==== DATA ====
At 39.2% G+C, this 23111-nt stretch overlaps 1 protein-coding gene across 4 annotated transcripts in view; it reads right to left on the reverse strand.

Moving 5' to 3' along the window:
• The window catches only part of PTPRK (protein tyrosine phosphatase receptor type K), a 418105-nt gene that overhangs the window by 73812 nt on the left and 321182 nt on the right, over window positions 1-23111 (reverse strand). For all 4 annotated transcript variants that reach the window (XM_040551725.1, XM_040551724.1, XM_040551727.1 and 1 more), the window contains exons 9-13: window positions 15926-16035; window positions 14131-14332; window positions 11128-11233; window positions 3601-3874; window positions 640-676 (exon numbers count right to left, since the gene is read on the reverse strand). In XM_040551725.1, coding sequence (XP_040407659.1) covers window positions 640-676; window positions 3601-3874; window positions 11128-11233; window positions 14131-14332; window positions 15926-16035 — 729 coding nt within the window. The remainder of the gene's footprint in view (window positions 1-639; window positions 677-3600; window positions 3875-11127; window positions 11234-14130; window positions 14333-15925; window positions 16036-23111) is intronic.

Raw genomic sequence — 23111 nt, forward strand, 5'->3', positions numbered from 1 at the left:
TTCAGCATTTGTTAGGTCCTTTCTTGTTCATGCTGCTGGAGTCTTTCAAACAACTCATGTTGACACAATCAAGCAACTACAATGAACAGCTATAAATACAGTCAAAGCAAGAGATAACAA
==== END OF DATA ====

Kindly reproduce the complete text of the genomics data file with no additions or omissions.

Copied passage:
At 39.2% G+C, this 23111-nt stretch overlaps 1 protein-coding gene across 4 annotated transcripts in view; it reads right to left on the reverse strand.

Moving 5' to 3' along the window:
• The window catches only part of PTPRK (protein tyrosine phosphatase receptor type K), a 418105-nt gene that overhangs the window by 73812 nt on the left and 321182 nt on the right, over window positions 1-23111 (reverse strand). For all 4 annotated transcript variants that reach the window (XM_040551725.1, XM_040551724.1, XM_040551727.1 and 1 more), the window contains exons 9-13: window positions 15926-16035; window positions 14131-14332; window positions 11128-11233; window positions 3601-3874; window positions 640-676 (exon numbers count right to left, since the gene is read on the reverse strand). In XM_040551725.1, coding sequence (XP_040407659.1) covers window positions 640-676; window positions 3601-3874; window positions 11128-11233; window positions 14131-14332; window positions 15926-16035 — 729 coding nt within the window. The remainder of the gene's footprint in view (window positions 1-639; window positions 677-3600; window positions 3875-11127; window positions 11234-14130; window positions 14333-15925; window positions 16036-23111) is intronic.

Raw genomic sequence — 23111 nt, forward strand, 5'->3', positions numbered from 1 at the left:
TTCAGCATTTGTTAGGTCCTTTCTTGTTCATGCTGCTGGAGTCTTTCAAACAACTCATGTTGACACAATCAAGCAACTACAATGAACAGCTATAAATACAGTCAAAGCAAGAGATAACAA